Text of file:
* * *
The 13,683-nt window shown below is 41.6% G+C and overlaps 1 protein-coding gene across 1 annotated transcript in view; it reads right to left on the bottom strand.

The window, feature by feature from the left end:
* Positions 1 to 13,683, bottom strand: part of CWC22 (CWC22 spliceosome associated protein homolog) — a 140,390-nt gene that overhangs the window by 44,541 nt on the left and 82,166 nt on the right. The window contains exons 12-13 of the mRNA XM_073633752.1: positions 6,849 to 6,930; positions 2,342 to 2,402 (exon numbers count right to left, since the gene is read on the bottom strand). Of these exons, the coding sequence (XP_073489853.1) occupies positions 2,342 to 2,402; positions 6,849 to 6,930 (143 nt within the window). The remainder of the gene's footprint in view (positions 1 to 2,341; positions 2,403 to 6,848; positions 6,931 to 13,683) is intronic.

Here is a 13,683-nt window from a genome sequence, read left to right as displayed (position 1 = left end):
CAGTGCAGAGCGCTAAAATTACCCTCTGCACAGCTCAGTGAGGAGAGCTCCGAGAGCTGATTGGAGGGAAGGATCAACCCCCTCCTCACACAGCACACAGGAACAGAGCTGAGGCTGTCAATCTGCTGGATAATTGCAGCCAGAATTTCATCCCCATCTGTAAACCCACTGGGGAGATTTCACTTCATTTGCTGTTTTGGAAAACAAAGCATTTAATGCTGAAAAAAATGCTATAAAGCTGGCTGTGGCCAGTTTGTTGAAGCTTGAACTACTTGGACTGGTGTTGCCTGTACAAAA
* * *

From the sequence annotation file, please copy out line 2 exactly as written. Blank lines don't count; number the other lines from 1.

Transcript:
The window, feature by feature from the left end: